Posts Tagged ‘broadband’

The glass is half empty for high speed broadband

17/08/2011, 10:15:07 AM

by Ian Lucas

When is good news not good news for rural communities struggling to get online?

Yesterday’s announcement by the Government of millions of pounds of investment sounds great. But despite the fanfare with which the Government is announcing its allocations, it is only providing half the money for projects.

Ministers are lining up to say how shameful it is that, in 21st century Britain, people in communities across Britain can’t get online in the way others take for granted.

Culture secretary Jeremy Hunt says people are “suffering”. Environment secretary Caroline Spelman calls the situation “unthinkable.” Scottish secretary Michael Moore says broadband is a “lifeline.” But these are empty words, and more empty promises.

This anger from ministers at the situation communities across Britain face is only half the story – and their solution creates a big money problem for hard-pressed local councils. They must find millions from council budgets to ensure their areas don’t get left behind.

Devon and Somerset were revealed in the DCMS announcement to be receiving £31.2 million. Both counties must now find the same amount themselves. In contrast, in Greater London, a government assumption that the private sector will provide broadband means no government funds – but also no obligation to find the millions to match them.

The government’s decision to provide only half the necessary funds means an inequality in broadband provision is being guaranteed – unless rural councils find extra money from their own budgets.

Labour would have funded universal high speed broadband by 2015 through a 50p per month levy on fixed phone lines and an extra £230 million from the Digital Switchover Fund. The government ditched these plans. But the way in which it has structured their replacement means some local authorities have to find millions and others don’t, simply because of where they are.

The government’s superfast plans are starting to look more and more like a super stealth tax.

Ian Lucas is Labour MP for Wrexham and a shadow business minster.

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The government’s empty promises on broadband

14/12/2010, 04:40:32 PM

by Ian Lucas

Jeremy Hunt says he will introduce high speed broadband across the UK by 2015. His deputy, Ed Vaizey, says the government does not know how much this will cost. Confused? That is exactly what is intended. It suits the government to envelope the topic of broadband in a freezing fog because it is trying to sell a bum deal.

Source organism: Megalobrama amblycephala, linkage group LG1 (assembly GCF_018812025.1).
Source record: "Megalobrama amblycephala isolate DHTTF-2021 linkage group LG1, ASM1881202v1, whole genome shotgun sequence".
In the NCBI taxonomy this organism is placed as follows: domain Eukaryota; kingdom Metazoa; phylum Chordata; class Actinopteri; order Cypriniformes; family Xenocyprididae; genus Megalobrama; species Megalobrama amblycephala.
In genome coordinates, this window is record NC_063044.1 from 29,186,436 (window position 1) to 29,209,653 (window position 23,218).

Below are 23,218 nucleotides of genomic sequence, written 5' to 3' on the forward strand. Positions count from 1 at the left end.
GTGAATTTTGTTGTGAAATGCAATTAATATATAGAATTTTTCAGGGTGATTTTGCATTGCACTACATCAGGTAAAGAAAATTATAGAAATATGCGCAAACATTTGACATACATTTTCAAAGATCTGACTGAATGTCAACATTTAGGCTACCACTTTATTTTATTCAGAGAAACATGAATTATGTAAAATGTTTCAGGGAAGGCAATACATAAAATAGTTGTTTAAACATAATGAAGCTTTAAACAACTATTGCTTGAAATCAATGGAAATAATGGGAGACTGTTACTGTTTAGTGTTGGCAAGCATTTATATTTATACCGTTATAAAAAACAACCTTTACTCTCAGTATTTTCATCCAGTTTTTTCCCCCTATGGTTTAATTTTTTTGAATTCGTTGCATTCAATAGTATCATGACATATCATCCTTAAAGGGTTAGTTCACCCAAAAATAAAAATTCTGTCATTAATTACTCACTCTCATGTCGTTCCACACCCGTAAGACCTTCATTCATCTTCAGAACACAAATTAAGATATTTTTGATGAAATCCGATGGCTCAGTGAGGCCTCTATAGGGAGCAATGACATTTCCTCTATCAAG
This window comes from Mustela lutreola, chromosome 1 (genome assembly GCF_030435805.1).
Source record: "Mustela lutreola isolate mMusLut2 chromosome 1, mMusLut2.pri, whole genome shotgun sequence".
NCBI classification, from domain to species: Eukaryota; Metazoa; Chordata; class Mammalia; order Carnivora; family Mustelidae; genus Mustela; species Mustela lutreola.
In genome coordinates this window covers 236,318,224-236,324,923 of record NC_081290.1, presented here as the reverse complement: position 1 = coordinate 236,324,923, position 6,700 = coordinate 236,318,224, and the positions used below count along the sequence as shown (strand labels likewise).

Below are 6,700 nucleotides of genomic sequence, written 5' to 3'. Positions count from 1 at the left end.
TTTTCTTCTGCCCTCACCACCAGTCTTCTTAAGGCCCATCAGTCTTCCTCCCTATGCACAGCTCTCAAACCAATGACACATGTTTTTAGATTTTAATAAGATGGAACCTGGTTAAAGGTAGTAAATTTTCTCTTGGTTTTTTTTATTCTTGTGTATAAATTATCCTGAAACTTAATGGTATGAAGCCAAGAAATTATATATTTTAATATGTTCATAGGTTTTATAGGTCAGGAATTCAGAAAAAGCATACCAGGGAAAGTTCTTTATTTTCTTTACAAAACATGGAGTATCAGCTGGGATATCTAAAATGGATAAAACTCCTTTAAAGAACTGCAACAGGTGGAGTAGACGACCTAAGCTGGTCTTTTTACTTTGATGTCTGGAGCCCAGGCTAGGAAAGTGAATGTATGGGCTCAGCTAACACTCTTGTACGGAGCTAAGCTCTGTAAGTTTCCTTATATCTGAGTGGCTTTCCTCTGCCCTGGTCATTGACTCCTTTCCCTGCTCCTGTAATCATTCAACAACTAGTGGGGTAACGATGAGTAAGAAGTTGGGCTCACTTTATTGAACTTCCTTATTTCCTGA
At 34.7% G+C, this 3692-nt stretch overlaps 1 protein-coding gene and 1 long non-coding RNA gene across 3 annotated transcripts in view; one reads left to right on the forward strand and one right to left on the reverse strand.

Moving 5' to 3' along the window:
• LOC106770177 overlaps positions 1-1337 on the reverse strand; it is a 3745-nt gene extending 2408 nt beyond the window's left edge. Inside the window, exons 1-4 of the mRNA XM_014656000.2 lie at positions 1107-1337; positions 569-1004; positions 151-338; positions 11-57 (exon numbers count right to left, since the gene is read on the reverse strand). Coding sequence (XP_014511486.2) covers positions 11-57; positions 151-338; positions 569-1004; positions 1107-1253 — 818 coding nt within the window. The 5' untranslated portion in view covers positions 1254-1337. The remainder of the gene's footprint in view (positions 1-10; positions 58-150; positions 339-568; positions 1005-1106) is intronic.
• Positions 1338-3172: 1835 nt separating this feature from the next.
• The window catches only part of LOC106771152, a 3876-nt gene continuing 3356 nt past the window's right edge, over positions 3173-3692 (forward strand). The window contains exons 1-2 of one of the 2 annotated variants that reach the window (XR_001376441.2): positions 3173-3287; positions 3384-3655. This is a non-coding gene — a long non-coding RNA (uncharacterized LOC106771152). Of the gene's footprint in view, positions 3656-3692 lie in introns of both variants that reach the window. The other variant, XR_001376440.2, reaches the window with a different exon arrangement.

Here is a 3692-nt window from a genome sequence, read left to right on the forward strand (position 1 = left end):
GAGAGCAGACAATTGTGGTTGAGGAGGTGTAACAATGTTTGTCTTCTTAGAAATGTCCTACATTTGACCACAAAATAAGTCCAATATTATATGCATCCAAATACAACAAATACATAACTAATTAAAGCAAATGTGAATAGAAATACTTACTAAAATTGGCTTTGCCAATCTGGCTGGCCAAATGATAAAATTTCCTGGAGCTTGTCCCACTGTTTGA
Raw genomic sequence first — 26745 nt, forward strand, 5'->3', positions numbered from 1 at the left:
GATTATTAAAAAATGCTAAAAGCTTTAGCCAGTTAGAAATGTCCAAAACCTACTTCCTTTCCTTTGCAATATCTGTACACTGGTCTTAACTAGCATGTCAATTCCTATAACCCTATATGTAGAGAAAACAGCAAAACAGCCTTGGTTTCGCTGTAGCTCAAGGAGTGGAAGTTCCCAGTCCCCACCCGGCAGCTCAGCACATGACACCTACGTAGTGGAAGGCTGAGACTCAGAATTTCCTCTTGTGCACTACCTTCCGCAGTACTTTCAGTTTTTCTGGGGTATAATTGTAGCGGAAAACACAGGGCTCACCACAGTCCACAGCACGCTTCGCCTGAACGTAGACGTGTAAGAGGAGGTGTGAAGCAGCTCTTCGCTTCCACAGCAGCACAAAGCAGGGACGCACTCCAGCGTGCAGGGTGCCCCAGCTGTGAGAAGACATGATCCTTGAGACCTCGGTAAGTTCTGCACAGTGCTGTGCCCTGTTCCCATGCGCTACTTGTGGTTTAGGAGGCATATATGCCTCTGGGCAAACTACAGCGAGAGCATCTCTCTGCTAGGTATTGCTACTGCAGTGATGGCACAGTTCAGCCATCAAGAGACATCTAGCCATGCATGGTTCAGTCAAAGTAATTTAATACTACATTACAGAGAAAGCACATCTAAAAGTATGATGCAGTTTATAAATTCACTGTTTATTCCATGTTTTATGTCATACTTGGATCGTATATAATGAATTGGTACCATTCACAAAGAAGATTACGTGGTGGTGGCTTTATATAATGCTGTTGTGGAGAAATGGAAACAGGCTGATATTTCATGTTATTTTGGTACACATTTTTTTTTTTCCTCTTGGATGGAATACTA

Universal broadband, that is, broadband to every community in the UK, was guaranteed by Labour by 2012. It was to be paid for, as specified in Stephen Carter’s “Digital Britain” white paper, by £230 million left over from the digital switchover fund. This was a major step to enable public service delivery by broadband.

The Tories and Lib-Dems have set back even the target for universal broadband to 2015, dealing a major blow to real progress to online services in this parliament. To fog the issue further, the government have mixed in Labour’s second goal – high speed broadband.

Labour gave a manifesto commitment to fund a national high-speed broadband network through a levy on phone lines. This was controversial but costed. In contrast, the Tories have asked those nice people from the BBC to pay £600 million over four years as a contribution to the cost of high speed broadband. £300 million of that money is not available until after the Government’s target date for completion and is payable in 2015/6 and 2016/7.

The Government does not know how much its commitment to high speed broadband will cost. Ed Vaizey said so in the answer to a parliamentary question on 1 December. But it is trying to sell its realisation by 2015 anyway.

So, be sceptical. Unless and until the Government tell us how much their high speed broadband will cost and where that figure will be sourced, its achievement by 2015 will not be credible.

Ian Lucas is Labour MP for Wrexham and a shadow business minister.

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